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Leica and Micro four thirds

Discussion in 'Micro Four Thirds' started by soundimageplus, Jul 29, 2010.

  1. soundimageplus

    soundimageplus Top Veteran

    Jul 6, 2010
    An interesting item courtesy of 1001 Noisy Cameras

    Firstly a test of a Leica 24mm lens with an E-P2 camera at PopSci

    Screen shot 2010-07-29 at 13.43.04.png

    PopSci also contacted Leica VP of marketing Christian Erhardt who said this about Micro Four Thirds:

    ““Our lenses our designed to work best with full format,” said Erhardt. [With a different sensor size], the light can hit different pixels of the sensor at a very extreme angle--once you have that, the image may be slightly out of focus, or not as bright around the edges.”
    “One reason why we've decided not to move into Micro Four Thirds is that we have looked at the sensor size and realized that it cannot produce the image quality that we need. Therefore we decided to stick with the full format in addition to APS-C,” Enhardt continued. “It's all about the ratios.”
    • Like Like x 1
  2. Björn Utpott

    Björn Utpott Rookie

    Jul 17, 2010
    Leica Cameras with Small Sensors

    That doesn't really make a lot of sense, since they're also selling re-branded Panasonic cameras with much smaller sensors. I think there are probably other reasons why Leica has not joined Micro Four Thirds. For one, their strength is in optical and mechanical systems and not electronics. If they were to produce a high priced Micro Four Thirds body, it needs to focus just as quickly and have just as minimal of a shutter lag as the cheaper Panasonic bodies. I'm not sure Leica can compete in this arena. I think they do quite well as a niche player by not competing directly and concentrating on high end optics and traditional rangefinder bodies. The Leica X1 is more of a competitor for Micro Four Thirds, so Leica gave it a distinct rangefinder styling and used the larger APS-C sensor.
    • Like Like x 2
  3. Amin Sabet

    Amin Sabet Administrator Emeritus

    Jul 3, 2010
    There are a couple ways in which the quoted comments make no sense, but I think the intent behind them makes some sense. First, the contradictions: 1) 35mm format Leica lenses do not render light at greater angles to MFT sensors than they do to 35mm format sensors. Quite the opposite is true. The reason for the better Leica lens edge performance on Leica M bodies than MFT bodies is that the Leica M bodies have specially designed CCD sensors, made to deal with light incident at those angles, and also because the software is designed to automatically correct the light falloff and color inaccuracies associated with those light issues. 2) It's not at all "about the ratios". A Leica lens passes light in an image circle, not a 3:2 rectangle, so it has nothing to do with the ratios.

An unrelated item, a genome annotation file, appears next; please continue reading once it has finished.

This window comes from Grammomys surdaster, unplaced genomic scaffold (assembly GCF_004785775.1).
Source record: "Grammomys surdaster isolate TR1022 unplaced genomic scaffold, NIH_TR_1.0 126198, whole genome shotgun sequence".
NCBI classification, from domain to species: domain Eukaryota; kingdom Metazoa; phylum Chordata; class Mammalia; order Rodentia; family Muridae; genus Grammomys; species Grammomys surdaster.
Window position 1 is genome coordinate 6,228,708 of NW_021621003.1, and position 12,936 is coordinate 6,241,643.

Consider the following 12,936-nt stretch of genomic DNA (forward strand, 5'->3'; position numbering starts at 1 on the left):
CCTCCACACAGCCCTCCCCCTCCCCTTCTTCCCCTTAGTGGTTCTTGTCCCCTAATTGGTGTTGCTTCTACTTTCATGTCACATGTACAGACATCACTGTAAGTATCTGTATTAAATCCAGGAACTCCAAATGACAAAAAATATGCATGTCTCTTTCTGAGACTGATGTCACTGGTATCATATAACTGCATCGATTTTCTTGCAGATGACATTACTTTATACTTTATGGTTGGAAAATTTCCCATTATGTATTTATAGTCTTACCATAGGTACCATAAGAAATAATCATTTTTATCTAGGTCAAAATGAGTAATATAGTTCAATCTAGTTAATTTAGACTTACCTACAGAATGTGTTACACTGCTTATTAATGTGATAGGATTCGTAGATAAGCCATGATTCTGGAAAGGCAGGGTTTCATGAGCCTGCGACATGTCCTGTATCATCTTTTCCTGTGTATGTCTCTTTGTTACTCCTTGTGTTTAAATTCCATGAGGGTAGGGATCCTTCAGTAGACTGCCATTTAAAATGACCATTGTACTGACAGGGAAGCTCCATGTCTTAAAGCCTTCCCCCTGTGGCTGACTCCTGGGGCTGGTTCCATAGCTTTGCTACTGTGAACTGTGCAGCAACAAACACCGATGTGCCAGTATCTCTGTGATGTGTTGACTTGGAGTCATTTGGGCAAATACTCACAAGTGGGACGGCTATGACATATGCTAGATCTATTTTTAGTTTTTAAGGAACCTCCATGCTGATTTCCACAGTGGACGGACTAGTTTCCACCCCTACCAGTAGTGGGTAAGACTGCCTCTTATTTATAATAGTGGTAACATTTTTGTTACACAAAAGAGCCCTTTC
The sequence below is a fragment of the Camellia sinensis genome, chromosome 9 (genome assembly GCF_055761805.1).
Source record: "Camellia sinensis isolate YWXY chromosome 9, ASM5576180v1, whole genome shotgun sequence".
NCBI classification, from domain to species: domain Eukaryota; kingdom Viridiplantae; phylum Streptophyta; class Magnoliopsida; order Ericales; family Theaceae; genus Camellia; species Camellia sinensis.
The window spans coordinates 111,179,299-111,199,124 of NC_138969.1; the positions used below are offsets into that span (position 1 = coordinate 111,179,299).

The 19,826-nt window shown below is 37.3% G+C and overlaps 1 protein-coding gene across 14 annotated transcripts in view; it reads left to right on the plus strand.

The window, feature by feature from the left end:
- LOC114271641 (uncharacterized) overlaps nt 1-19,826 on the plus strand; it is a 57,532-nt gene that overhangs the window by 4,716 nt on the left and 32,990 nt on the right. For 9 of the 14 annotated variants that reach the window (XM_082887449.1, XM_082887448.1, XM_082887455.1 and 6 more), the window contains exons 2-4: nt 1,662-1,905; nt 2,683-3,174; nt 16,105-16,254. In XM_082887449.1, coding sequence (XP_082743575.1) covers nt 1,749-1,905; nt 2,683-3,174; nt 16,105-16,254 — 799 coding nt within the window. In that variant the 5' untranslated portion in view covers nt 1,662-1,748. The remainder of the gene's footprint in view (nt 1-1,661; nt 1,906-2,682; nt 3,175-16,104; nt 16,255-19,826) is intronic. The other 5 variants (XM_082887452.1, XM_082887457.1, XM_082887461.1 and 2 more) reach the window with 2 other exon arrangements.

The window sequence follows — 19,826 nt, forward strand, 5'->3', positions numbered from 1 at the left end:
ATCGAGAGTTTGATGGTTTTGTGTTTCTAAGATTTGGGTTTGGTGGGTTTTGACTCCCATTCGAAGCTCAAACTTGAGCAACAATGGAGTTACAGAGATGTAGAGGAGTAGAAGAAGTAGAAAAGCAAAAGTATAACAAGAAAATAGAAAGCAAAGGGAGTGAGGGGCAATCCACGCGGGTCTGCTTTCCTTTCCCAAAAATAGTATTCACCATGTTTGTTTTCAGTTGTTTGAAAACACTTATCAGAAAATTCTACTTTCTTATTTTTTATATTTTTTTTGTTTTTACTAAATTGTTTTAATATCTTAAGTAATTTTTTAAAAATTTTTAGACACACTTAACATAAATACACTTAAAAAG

For Leica to get deeply involved (beyond rebranding) in MFT and maintain high image quality, they'd either have to design lenses for the format or have a custom made sensor to deal with their current lenses. I can see how they might conclude that neither of those is a very profitable direction to take considering their limited resources and current ability to sell all the M9 bodies they can make.
    • Like Like x 2
  4. Boyzo

    Boyzo Veteran

    Jul 14, 2010
    The link is broken for me
    How To: Pair High-Quality Vintage Leica Lenses With Your Micro Four Thirds Digicam | Popular Science

    There quite some comment over at DPR
    So much for Leica joining M43: Micro Four Thirds Talk Forum: Digital Photography Review

    I think that no G1/GF1 Leica versions appeared indicates that Leica want more control and therefore bypassed m43 (odd the only leica m43 lens is the PL45/f2.8)
    the rest are all pure Panasonic.

    They are after all different companies Ideologically, Leica Niche Panasonic mass market, they did collaborate on the L1/Digi Lux3 and 43 lenses, great lenses but the bodies not a huge success, besides Oly have great hold on 43 DSLR's with Pro versions.

    So I think the happy alliance Leica with Panasonic is over apart from the one or two small sensor compacts.

    Leica also want to avoid brand dilution and remain a niche for pro's and Leica enthusiasts, perhaps a re-badged Panasonic m43 line would have done just that.

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